A mid summer bloomer both Pink and Blue Hyssop flower for about a month and provide needed summer nectar.  Where winters are warm, it can be used as an edging plant by shearing it back to about a foot when the bloom is finished.  Where winters are cold it dies to the ground and returns in the spring. It is hardy to about Zone 4.  For a great summer bloom, plant both hyssops with Spotted Bee Balm, Licorice Mint and Catmint.

 

HOPLEY'S PURPLE OREGANO (Origanum laevigatum):

 

Ornamental oreganos are lovely in the garden, especially in the heat of summer. Their flowers dry nicely and are a welcome addition to any everlasting bouquet. Not culinary for us, butterflies feast on them. Hopley's has thousands of tiny reddish purple flowers that combine in flower heads for a spectacular display. Hopley's Purple Oregano dies back to the ground in the winter and reemerge larger in diameter each year. It should be sheared to the ground in late fall, or after bloom is finished.

 

CURLY SPEARMINT (Mentha spicata crispa):

 

It might seem odd to include a mint in a butterfly collection, but butterflies love the flowers as much as we love the leaves. And since mint flowers a lot and is easy to grow, it is a super way to attract more butterflies. We chose Curly Spearmint because it not only makes a lot of pretty light lilac flowers, but it also has great looking leaves.  Mint is very invasive and should always be confined. Mints like sun and lots of water. Most mints, like Curly Mint, are hardy to zone 5 and will die back to the ground in winter. Cut Curly Mint to the ground in late fall and it will be fresh and crisp in spring.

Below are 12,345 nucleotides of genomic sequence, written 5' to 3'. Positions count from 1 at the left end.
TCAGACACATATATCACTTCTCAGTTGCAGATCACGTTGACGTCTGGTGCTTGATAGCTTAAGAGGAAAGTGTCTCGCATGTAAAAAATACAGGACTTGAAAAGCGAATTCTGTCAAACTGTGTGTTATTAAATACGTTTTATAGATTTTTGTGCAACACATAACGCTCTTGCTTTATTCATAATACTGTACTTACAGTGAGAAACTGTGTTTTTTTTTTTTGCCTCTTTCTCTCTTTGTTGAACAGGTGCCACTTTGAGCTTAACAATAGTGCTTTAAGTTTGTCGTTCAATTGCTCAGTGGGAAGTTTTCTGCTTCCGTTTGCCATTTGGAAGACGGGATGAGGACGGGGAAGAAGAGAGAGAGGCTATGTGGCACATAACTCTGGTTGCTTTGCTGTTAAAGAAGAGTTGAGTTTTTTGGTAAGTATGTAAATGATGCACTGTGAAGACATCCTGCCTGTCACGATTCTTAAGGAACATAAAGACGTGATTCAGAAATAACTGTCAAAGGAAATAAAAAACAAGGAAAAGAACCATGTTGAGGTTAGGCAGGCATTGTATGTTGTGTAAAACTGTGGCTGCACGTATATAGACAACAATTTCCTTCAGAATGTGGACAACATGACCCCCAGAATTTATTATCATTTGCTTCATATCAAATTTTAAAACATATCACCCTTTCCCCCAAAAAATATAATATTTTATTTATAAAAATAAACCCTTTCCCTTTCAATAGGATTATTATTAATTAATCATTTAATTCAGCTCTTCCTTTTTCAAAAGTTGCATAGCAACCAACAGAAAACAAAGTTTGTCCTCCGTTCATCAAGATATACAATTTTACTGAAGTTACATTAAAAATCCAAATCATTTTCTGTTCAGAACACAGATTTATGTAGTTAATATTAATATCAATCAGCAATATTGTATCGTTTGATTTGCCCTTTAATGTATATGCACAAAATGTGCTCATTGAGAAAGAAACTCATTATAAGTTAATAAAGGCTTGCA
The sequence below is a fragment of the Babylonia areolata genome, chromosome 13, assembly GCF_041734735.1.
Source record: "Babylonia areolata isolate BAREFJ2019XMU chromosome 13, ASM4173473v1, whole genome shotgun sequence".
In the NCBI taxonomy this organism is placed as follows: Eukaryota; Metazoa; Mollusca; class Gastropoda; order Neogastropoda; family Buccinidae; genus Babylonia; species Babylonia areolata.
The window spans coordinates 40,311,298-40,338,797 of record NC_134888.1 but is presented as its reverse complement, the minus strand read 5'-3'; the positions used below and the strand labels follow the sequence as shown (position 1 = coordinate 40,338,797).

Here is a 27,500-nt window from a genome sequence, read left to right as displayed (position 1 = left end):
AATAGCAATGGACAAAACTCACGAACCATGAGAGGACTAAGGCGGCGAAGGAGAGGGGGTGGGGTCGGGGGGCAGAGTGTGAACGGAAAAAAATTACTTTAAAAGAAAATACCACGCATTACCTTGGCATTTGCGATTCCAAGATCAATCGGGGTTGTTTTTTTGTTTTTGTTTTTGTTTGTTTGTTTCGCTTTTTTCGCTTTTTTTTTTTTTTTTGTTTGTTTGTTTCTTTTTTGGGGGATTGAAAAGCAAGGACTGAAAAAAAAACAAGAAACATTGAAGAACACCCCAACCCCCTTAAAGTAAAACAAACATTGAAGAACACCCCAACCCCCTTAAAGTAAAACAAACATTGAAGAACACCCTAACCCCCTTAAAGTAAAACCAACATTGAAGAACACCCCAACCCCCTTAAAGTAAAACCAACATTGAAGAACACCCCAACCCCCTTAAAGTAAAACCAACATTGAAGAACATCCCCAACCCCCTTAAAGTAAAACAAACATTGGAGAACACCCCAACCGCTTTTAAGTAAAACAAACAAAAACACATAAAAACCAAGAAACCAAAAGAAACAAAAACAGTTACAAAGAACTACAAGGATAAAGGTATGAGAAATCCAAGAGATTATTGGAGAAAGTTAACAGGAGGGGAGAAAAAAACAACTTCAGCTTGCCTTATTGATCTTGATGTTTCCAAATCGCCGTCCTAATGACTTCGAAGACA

COLORADO YARROW (Achillea millefolium):

 

No wonder butterflies like yarrow. It blooms all the time. It is hardy from zone 3 and is fairly drought tolerant. With its blooms it grows to a lanky 18 to 24 inches. Shearing it back to the ground a couple of times a year keeps it producing fresh blossom heads. Colorado Yarrow is a seeded mix that usually provides mostly deep pink flowers but it can also have some creams, golds and lighter pinks. It stands up to intense summer sun better than some pastel varieties. The intensity of color is important in a yarrow because it helps to attract the butterfly from a distance.

 

As your Butterfly populations grow you may want to provide other comforts. A shallow dish of water and a few host plants for their caterpillars are always welcome. And please don’t spray their garden with chemical pesticides or systemics. Be careful when spraying Bacillus, even this is toxic to them. And, watch the Bug Zappers. They kill night flying moths, but don't do any damage to daytime flies and mosquitoes.

Additional Nectar Plants for the Butterfly Herb Garden: Hollyhock, Licorice Mint, Gaillardia, Rudbeckia, Bee Balm, Lavender, and Rue

Additional Larval Food Plants: Fennel, Dill, Caraway, Parsley, and Hops.

 

Books to read: 
Attracting Butterflies and Hummingbirds to Your Backyard

Garden Butterflies of North America

The Butterfly Garden
How to Spot a Butterfly

Butterfly Gardening:
Creating Summer Magic

The Butterfly Herb Garden Six Pack contains the six plants in this article.
The Butterfly Herb Garden Kit contains these same six plants and Attracting Butterflies and Hummingbirds to Your Backyard.
And, for large spaces, try our value priced  36 Pack Butterfly Attractor Assortment.

Substitutions in Herb Garden Six Packs
are made with appropriate plants when necessary.

Butterfly
Herb Garden
Six Pack

$28.95

Quantity

 

Butterfly
Herb Garden Kit

$39.95

Quantity